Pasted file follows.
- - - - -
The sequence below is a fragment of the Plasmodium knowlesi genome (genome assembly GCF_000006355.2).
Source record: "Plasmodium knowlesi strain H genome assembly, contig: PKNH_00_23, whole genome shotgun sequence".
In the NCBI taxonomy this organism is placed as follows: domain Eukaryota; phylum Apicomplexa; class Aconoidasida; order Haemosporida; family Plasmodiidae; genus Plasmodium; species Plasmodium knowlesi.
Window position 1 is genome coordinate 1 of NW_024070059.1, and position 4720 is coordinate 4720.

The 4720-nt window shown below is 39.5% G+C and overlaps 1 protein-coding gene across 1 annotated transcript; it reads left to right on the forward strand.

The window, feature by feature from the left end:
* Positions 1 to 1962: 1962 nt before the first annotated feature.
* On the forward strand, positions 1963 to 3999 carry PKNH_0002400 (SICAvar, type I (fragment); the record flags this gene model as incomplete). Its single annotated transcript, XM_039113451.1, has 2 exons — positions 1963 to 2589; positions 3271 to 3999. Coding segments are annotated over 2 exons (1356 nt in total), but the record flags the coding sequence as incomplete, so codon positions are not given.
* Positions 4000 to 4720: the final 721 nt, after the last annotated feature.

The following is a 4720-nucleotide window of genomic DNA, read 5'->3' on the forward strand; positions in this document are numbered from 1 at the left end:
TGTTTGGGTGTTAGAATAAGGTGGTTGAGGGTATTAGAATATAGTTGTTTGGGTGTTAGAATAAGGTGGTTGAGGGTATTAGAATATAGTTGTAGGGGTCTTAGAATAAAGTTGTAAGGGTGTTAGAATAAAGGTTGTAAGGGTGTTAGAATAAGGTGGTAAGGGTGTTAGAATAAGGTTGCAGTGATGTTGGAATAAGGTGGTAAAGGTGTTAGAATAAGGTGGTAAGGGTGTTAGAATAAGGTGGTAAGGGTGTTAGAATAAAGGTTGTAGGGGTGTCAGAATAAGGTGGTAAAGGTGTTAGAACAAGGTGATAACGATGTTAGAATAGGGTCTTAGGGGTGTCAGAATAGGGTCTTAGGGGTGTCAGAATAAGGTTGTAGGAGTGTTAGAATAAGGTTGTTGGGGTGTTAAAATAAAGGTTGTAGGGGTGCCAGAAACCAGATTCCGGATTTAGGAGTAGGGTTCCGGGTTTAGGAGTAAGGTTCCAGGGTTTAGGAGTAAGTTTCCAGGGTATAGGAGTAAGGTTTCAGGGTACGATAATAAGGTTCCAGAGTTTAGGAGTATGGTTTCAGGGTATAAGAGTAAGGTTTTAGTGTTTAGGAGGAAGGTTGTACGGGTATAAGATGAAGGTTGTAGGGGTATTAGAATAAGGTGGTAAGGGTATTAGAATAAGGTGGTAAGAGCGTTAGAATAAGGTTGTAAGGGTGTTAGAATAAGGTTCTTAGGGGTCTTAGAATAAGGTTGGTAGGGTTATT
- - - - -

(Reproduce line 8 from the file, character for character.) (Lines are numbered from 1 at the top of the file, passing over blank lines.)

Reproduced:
* On the forward strand, positions 1963 to 3999 carry PKNH_0002400 (SICAvar, type I (fragment); the record flags this gene model as incomplete). Its single annotated transcript, XM_039113451.1, has 2 exons — positions 1963 to 2589; positions 3271 to 3999. Coding segments are annotated over 2 exons (1356 nt in total), but the record flags the coding sequence as incomplete, so codon positions are not given.